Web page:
There was a man called David who enjoyed the favour of God. God took him from nothing to the throne, made royalty out of a nobody. David loved God despite his imperfections. One day he looked around and said I cannot possibly be living in a beautiful home when the ark of my God is under a tent, and he decided he would build a place for God. But God stopped him and said no, you will not do it, your son will. David, rather than be offended, did the next best thing, he made ample provision for the work, gave generously from his own pocket for ‘the palace will not be for man but for the LORD God.’ (1 Chronicles 29). And when it was built it was glorious indeed.
We are all as David, God took us from nothing and made us children of the kingdom, literally turned us into the temple of the Holy Spirit. Then He requires us to meet together to worship Him, and for that a place is needed. Question, what attitude do we have towards our place of worship? Do we have the heart of David, that our place of worship should not compare unfavourably with our own places of abode, the heart to build a place of worship worthy of our God, to give sacrificially and generously to ensure that the place where we meet to worship God is decent, pleasing, welcoming and conducive to worship? Or do we think any miserable hall will do?
Too many evangelical churches meet in hovels, wretched buildings and even more wretched halls; often because people do not take the trouble to search for something better (it’s not their business, it’s the pastor’s) or because they have a limited mindset and lack the spirit of David, they cannot conceive of the idea that God may actually want them to meet somewhere nice. And sometimes it is simply because the church cannot afford anything better, since members put pennies in the offering basket and expect God to provide, while they go back home to their own nice homes for rich, fat dinners.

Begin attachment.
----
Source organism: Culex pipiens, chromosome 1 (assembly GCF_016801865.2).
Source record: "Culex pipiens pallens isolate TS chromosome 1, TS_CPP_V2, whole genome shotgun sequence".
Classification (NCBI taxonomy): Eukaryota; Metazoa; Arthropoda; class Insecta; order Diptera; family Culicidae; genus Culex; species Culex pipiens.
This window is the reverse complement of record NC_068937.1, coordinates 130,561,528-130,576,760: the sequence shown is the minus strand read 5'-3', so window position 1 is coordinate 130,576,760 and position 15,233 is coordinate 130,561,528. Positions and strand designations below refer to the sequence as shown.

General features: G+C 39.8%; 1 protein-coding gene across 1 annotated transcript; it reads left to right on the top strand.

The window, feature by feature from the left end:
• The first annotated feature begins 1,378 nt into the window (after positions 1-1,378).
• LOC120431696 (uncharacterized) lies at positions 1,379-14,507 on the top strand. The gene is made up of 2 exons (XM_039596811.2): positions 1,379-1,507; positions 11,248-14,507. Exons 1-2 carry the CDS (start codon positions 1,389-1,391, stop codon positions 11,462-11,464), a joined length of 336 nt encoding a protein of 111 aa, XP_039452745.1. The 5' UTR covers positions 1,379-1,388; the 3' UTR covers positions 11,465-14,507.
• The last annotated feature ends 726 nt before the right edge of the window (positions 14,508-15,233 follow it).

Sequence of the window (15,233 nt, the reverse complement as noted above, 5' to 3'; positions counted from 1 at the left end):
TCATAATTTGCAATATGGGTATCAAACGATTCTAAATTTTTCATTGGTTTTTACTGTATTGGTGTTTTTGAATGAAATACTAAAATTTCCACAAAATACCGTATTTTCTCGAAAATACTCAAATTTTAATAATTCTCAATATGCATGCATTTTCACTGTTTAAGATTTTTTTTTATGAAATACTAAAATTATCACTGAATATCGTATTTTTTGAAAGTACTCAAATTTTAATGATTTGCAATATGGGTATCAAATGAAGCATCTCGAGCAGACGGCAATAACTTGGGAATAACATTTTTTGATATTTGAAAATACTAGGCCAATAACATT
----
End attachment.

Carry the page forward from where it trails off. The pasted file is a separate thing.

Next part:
They have no Davids who care about the house of God. But they do have many with the gift of criticism. Recently a church I know needed to move, they ended up going to a place which was not ideal, because no one bothered to look. Only the pastor and one other person were looking, the others just waited for them to find something and then decided whether or not it suited them and whether or not they could be bothered to go that far. Many stopped going. Is this not gross sin? It is that same consumer, service mentality that pervades our churches.
God help us,
- that our hearts will burn with zeal,
- that we will be jealous over the house of God;
- that we will go out of our way to do our part to search for prime property for the use of our local congregation
- that we will make it a point of honour to acquire real estate for the use of the kingdom,
- that we will tithe faithfully and give generously so all our bills will be paid and the leadership can focus on prayer, teaching and ministry rather than wondering how to keep the church doors open
- that we may all be able to echo the cry of David “But who am I, and what is my people, that we should be able thus to offer willingly? For all things come from you, and of your own have we given you… O LORD our God, all this abundance that we have provided for building you a house for your holy name comes from your hand and is all your own. (1 Chronicles 29:16)
If you are blessed in a local congregation, if your life has been influenced positively in a church then you have a responsibility to get involved in all these ways so that the church can have the facilities necessary to do the work of the ministry, preaching, teaching, prayer, evangelism, ministering to the members, to the children, the youth and in particular to those who do not know the Lord who will walk through our doors if there is somewhere decent for them to go.